There's no appealing way to guard an NBA superstar. Many dangerous 3-point sharpshooters can generally be covered if a defense devotes enough attention. Straight-line drivers with suspect jumpers can be invited to shoot those jumpers. Some scorers can be marginalized with physicality, others by influencing them to their weak hands.

But with superstars such as Luka Doncic, Trae Young and Zion Williamson, there is only the lesser of many bad strategies. They dictate the terms of an entire possession. Guarding them is a game of whack-a-mole -- take away one option, and you leave yourself vulnerable to another. Commit too many of your defensive resources, and their teammates can punish you.

These three -- all transcendent shot creators in their own ways -- are increasingly establishing themselves as big problems, the kind of talents who keep coaches up at night. They have joined the group of live-with-it guys: Even if you execute your defensive game plan, they can still beat you.

Despite the degree of difficulty, opposing teams still have to take the floor with their schemes. We surveyed NBA coaches who have to come up with solutions for stopping three of the most talented young players in the league. With the caveat that the most meticulous blueprint can still yield a 35-point night, even if it's executed reasonably well, these are some of the more effective and interesting strategies.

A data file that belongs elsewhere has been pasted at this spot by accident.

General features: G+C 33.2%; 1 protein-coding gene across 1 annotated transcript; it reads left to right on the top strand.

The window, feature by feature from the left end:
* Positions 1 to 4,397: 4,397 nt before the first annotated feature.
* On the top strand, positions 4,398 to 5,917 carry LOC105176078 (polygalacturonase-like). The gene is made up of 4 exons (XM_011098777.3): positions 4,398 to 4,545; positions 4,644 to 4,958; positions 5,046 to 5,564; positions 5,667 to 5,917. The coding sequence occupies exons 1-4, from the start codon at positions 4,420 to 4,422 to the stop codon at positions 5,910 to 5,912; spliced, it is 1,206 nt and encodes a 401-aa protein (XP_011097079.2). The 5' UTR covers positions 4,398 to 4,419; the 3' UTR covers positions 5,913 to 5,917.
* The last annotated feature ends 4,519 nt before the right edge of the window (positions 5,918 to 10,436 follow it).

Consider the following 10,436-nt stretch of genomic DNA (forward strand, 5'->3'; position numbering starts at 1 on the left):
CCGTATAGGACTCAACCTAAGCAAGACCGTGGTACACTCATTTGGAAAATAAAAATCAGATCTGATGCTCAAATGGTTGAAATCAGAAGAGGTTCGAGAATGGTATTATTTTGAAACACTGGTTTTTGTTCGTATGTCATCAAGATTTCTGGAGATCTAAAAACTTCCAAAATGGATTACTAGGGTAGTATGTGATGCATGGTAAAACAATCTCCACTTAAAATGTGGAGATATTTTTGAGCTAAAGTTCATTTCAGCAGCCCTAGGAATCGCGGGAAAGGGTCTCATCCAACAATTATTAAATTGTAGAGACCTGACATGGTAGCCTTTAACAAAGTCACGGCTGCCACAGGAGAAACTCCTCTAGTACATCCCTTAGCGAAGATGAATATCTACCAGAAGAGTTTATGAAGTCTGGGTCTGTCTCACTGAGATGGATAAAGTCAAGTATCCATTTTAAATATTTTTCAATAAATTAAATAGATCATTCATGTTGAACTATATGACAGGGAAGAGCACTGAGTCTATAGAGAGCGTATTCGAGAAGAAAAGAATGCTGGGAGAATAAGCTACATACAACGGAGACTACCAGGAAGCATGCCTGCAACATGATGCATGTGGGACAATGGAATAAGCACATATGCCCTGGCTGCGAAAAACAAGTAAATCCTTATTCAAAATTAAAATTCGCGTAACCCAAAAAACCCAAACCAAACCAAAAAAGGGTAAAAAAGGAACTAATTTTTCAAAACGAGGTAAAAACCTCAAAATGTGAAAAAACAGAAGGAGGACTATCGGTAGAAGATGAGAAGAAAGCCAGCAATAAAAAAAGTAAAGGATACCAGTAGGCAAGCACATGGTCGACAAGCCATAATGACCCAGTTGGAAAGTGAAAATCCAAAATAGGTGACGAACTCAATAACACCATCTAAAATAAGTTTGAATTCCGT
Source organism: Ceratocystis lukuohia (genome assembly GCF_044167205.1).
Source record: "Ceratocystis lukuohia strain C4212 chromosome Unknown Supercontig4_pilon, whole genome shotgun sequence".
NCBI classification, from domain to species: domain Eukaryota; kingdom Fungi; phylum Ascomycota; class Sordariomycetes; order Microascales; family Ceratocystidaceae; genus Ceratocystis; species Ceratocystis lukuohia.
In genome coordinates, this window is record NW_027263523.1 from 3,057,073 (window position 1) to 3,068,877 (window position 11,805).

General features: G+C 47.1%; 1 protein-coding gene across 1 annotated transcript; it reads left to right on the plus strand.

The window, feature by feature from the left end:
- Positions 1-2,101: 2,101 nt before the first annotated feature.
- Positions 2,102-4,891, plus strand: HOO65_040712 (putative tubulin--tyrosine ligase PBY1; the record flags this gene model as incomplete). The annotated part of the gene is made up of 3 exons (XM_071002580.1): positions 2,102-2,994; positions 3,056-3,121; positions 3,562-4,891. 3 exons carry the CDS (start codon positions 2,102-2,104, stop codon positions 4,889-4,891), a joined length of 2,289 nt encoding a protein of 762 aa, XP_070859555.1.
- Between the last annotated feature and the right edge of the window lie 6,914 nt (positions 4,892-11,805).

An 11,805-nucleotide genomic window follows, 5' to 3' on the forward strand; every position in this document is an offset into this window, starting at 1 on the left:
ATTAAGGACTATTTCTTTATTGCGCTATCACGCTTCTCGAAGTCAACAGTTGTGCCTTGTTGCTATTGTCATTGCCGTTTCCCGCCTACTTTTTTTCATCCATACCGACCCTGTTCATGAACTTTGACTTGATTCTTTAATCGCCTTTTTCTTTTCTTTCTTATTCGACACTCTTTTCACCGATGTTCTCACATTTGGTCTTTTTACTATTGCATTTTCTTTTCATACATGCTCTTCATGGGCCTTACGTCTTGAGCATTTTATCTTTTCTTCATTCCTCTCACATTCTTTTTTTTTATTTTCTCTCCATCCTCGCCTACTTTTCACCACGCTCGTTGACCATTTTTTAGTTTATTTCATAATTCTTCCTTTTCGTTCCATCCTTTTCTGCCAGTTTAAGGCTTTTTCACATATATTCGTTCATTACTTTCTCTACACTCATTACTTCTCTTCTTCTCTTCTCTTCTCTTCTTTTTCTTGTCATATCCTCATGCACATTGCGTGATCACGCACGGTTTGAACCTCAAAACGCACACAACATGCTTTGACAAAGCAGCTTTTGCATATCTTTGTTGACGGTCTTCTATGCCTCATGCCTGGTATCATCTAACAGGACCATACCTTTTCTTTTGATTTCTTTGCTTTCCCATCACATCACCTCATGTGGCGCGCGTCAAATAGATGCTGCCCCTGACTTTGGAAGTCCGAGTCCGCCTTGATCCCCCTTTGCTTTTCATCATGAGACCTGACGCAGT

Luka Doncic: Force tricky isolations

In skills and size, Doncic has the profile of a near-perfect NBA offensive player -- and perfection might just be a few percentage points of long-range accuracy away. With a 6-foot-7 frame, the vision of an owl and a magician's sleight of hand, Doncic can demoralize a defense any which way from any spot on the floor. But there are a few specific decisions that can improve an opponent's chance of survival.

Doncic compiled his lowest shot probability of the season in a loss to the Toronto Raptors in January. The Raptors threw -- among other things -- one of their clever junk defenses at Doncic for much of the night: a box-and-one, with orderly help within the box when necessary. The Raptors deployed blitzing situationally and switched pick-and-rolls, with the new defender assuming the role as the "one" in the scheme. Toronto limited Doncic as a playmaker and forced him to work less comfortably in isolation. He finished with only four field goals on 11 shot attempts, getting to the line for eight free throw attempts.